Traditional forms of therapy would have you talk on and on - with occasional input from your therapist. Much like talking things over with a friend, your therapy offers you a chance to get things off your chest. WRONG.
Because if that's all you think you can expect from therapy, then you're setting your sights pretty low.
Expecting transformation from your therapy
As with many things in life, therapy can be approached in different ways.
GOOD therapy helps you cope
You enter therapy with an identified problem that is interfering with daily living. It could be anxiety, depression, or even a fear of flying. Once you learn from your therapist how to cope - often through well-defined techniques - you feel "good to go".
You have no real interest in any further exploration of yourself.
BETTER therapy gets rid of symptoms like anxiety and depression
The therapeutic relationship is the means for making this kind of significant change. Within a secure, attuned relationship you learn how to weather the storm of your own fears.
Yet, there is no true awakening to greater possibilities. A world without "but's" is still beyond comprehension.
GREAT therapy is transformative
Words don't easily capture the notion of 'transformation'. Yet, when it happens there's no doubt about it.
You may not know that your therapist is a key change agent for your own transformation.
His or her capacity for feeling alive and curious about personal growth enhances your possibilities for becoming all you can be. You see, you can only go as far as your therapist has gone.
Fundamental and long-lasting change requires changing the brain and it takes a powerful experience for this to happen. Transformation emerges through the relationship with your therapist. You literally change "from the inside out".
You feel different and you behave differently because you are different!
PS. If you signed up for the eCourse - now's the time to check your Inbox!
Even therapists have low expectations for therapy
In her article titled "Does therapy change you, or do you need a lover instead?", Ilana Simons Ph.D. poses an interesting question and shares her experience of therapy. She seemed satisfied with therapy. I can only assume that this is what she expects from therapy.
She seems to capture what I've described as 'Good Therapy' above. I invite you to first read her article.
Then read my response:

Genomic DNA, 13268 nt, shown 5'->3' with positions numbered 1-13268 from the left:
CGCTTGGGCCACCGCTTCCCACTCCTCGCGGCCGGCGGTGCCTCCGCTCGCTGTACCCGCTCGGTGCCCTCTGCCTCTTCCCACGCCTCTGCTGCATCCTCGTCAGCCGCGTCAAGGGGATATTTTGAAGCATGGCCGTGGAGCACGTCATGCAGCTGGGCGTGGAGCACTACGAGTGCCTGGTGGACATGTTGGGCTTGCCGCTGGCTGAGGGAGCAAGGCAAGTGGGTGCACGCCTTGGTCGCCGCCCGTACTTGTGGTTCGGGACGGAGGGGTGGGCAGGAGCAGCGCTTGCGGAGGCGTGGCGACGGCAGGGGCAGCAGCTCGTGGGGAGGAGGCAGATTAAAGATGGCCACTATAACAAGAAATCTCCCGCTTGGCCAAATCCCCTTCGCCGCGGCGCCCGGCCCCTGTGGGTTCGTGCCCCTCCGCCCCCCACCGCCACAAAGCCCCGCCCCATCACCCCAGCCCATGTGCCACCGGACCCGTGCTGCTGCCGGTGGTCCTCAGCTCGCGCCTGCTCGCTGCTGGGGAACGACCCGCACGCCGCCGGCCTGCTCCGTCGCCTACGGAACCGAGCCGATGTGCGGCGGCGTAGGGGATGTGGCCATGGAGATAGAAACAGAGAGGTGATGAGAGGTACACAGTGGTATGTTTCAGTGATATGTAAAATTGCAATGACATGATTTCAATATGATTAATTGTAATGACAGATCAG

Thank-you Ilana for your honesty and sharing your experience. I too believe therapy is an inefficient way to change - if it's done traditionally through “talk” therapy.
I'm a therapist myself but have had many years of my own personal therapy. (I know this might sound outrageous but is it possible that your own therapy experience was not what it could be?)
Some of my early experience with therapy sounded much like yours - being able to examine one’s life and receive support for the things that overwhelmed me.
I remember one of my old therapists - that’s exactly the kind of therapist she was. She was compassionate and supportive; she challenged and guided me. I felt a connection with her.
All well and good. However, if I hadn’t run into transformative type therapies, I’d have thought that’s pretty much all I can expect from therapy.
Funny enough, years later I accidentally sat down beside her in a lecture - I could tell from her face she was quite surprised by how much I had changed. Yes, quite a bit.
Gone were the tension lines and angst that had plagued me for years. (You see, when we truly change it’s evident in one's face.)
It was like being in a new body. I was finally comfortable in my own skin. You see I was getting something quite different from "talk" therapy - I had discovered transformative therapy.
Could I propose a hypothesis Ilana? When you spoke of your fiancé and the things you did together - how you felt around him etc. - it seemed that he was actually helping you to be present to your experience.
I heard you speak about “words” in therapy and I’m tempted to think that you had experienced mostly “talk” therapy. (You may already have heard this before - the brain can only change in the present. Hence "talk" therapy is going to be limited to some extent.)
So I'm tempted to think it wasn't necessarily just your fiancé that accounted for the changes you went through - I think it was that he brought you into your present experience. (Maybe your talk therapy helped you get there and you were ready for what he could offer you. I dunno.)
Just imagine if your therapy had been less about "words" and more about changing in the moment - being present right there and then.
So in answer to the question you proposed in your title about whether talking about change was sufficient for change: “No” talking is NOT sufficient.
I believe that therapy can be transformative. I’d encourage anyone in therapy to expect nothing less than that.